The case of Maher Arar, a Canadian citizen detained under suspicion of terrorism and deported to Syria, allegations later proved to be unfounded, recently made headlines when the RCMP apologized for their mishandling of the file.

The problem with how the Arar saga progressed was that in the minds of Canadians reading reports of the case, Arar went from being a “terrorist” to an average guy who was falsely accused and mistreated.

For a system that bases its criminal law on the premise of innocence before guilt, it is worth examining how regularly cases like Arar’s occur. From terror suspects such as those arrested in Toronto over the summer to suspects sought in gang shootings, our tendency as a newspaper-reading society is at times to assume guilt and change our minds only if proven wrong later.

Guilty until proven innocent is no way to run a justice system, and we must consider the role of the media-which is where the public usually gets their information about criminal cases-in how suspects are portrayed.

The media both tries to correct and inadvertently (though sometimes intentionally) adds to the problem of the average reader assuming guilt before due process has taken its course. Newspapers regularly use words like “allegedly” or “suspected” when describing crimes or suspects as a way of reminding readers that, regardless of the evidence or the circumstances, everyone has the right to be considered innocent until proven guilty.

There are numerous reasons why the media takes pains to present suspects as innocent even in cases that appear to be a slam dunk, when labeling the accused as guilty might sell more papers. Most obviously, it is irresponsible journalism to convict someone in the media before a judge does in court-jumping the gun in that way shows disrespect for the legal process and could prejudice jurors and public opinion against the accused, or even against entire sections of the population.

More pragmatically, media outlets are careful to avoid libel lawsuits from those wrongfully accused or inaccurately portrayed.

In an ideal world, readers would see phrases like “the alleged homicide” and process the fact that although someone has died, it is unwise to label it a murder unless there is a conviction or a police investigation declares it as such.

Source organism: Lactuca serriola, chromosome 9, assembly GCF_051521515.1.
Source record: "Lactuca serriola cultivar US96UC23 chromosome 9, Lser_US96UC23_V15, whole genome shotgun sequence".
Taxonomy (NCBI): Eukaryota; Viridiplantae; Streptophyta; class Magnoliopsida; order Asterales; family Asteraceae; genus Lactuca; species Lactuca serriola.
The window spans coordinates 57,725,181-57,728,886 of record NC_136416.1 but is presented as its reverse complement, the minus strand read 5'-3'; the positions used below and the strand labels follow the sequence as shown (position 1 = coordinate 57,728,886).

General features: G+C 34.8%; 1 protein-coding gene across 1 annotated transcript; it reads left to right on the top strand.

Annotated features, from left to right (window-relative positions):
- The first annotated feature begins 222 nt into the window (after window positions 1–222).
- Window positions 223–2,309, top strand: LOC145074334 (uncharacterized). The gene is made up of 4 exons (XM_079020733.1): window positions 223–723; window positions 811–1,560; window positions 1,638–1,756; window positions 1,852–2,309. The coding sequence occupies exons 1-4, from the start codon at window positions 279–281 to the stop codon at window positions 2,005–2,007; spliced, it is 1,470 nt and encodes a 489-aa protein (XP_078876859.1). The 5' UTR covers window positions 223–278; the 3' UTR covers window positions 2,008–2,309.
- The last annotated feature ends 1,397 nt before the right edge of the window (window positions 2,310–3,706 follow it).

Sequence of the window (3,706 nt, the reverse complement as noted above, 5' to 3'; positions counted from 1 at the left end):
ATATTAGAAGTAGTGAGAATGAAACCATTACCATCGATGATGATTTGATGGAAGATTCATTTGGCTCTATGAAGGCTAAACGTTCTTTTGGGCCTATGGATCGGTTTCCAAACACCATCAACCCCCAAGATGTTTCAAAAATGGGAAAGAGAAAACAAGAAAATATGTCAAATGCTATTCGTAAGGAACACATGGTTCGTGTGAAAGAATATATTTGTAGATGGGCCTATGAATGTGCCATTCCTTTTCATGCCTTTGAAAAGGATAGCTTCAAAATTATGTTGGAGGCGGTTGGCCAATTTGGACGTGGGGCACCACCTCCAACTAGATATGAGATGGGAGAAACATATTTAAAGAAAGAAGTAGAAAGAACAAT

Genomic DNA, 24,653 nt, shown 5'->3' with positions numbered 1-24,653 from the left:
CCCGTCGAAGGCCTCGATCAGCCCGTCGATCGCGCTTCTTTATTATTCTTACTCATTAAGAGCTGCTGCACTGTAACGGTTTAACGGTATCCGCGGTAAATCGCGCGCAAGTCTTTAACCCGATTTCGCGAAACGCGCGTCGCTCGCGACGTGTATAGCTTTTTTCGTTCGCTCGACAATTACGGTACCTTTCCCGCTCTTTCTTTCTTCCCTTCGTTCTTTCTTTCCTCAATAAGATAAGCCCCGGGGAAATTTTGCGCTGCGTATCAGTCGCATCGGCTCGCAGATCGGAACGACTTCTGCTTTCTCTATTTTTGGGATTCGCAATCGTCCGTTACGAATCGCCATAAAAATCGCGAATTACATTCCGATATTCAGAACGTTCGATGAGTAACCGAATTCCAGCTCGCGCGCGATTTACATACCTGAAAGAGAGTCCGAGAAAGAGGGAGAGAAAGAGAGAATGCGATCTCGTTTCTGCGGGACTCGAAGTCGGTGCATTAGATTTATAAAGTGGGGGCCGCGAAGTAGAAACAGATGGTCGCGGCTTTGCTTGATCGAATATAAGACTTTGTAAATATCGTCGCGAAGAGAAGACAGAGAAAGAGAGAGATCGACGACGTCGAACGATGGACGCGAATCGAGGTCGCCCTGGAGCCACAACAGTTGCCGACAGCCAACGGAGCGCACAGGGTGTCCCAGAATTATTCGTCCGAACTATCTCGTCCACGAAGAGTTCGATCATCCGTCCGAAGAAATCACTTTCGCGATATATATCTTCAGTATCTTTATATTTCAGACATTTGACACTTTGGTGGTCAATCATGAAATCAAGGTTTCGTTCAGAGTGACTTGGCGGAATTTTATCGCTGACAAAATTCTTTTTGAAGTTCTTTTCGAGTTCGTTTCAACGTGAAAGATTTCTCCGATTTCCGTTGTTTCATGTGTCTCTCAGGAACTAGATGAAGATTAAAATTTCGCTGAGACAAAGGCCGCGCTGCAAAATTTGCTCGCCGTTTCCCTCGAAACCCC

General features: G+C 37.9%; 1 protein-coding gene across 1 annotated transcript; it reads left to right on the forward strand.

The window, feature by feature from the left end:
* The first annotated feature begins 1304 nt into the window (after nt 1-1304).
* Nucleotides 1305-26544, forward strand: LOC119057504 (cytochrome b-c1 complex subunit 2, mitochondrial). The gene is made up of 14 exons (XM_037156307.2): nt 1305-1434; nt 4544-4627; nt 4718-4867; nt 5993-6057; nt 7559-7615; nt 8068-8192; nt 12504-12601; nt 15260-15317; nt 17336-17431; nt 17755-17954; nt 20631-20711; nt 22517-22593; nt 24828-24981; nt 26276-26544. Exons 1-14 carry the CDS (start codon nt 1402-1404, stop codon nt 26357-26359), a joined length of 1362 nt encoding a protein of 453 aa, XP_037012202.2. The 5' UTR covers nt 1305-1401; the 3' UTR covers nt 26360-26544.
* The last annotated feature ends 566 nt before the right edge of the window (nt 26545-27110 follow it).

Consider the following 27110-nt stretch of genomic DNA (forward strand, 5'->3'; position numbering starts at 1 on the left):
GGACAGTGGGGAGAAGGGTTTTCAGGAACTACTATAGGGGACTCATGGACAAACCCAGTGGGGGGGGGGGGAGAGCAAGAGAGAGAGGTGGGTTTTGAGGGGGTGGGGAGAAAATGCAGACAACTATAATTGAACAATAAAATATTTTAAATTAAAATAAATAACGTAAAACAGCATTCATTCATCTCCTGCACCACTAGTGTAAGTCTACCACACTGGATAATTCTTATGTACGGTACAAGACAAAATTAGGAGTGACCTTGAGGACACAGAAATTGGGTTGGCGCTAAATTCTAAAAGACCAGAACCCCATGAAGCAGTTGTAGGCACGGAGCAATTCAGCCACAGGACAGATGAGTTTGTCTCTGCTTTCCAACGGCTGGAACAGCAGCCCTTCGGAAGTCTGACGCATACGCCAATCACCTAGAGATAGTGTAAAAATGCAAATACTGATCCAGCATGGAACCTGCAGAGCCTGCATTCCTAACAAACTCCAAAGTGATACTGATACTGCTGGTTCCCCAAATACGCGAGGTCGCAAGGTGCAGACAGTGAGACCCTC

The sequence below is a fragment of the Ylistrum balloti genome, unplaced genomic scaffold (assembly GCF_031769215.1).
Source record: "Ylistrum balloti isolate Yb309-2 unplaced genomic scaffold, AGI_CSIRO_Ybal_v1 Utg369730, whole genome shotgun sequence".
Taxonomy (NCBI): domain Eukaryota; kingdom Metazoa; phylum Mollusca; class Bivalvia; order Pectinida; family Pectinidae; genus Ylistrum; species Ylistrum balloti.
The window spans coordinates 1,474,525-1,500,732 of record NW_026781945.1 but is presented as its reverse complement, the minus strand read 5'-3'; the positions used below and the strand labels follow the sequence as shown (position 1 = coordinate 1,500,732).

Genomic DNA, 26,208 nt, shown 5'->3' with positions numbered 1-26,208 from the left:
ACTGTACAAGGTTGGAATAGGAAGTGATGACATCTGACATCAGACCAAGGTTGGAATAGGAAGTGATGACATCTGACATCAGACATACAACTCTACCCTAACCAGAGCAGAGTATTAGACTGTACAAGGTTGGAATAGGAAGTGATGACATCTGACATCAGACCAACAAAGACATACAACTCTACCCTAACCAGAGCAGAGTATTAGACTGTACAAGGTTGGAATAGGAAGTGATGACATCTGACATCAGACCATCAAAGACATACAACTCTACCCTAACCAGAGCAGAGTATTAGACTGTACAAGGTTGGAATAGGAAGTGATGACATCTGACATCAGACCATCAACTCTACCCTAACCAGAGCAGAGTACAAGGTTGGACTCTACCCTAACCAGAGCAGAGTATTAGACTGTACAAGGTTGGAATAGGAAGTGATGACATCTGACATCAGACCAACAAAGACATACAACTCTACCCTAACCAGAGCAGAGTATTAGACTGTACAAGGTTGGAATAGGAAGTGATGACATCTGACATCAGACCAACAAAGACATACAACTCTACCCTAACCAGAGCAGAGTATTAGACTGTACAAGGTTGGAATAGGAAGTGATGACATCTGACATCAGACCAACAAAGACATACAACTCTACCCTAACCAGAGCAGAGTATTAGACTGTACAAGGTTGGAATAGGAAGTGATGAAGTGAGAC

Unfortunately, though understandably, readers (and writers as well) rely on common sense more than legal niceties to interpret events. The average reader eventually passes over words like “allegedly” since they are always used to describe incidents of crime or terror. In the minds of readers, “suspected” can become “actual,” and “alleged” can mean “he did it.” The regular and responsible use of language that stresses a person’s innocence until proven guilty has ironically desensitized readers to that very same legal principle.

How often have we read a report out of Afghanistan in which “alleged Taliban fighters” are killed in a gun battle with Canadian troops? We all but assume that they are indeed Taliban forces, despite that little warning word which reminds us that there could be another explanation, and that we don’t know all the facts.

The media can play on our assumptions as well; while reporters might stress that there has not been a conviction, the suggestive headlines and details chosen for the story can imply that the accused is guilty.

While it is frustrating sometimes that nothing ever seems to actually happen in the press, but instead is only “alleged” to have happened, it’s worth suspending our assumptions about events and truly considering the stories we read, or else we risk mistakenly convicting future Maher Arars despite our better judgment.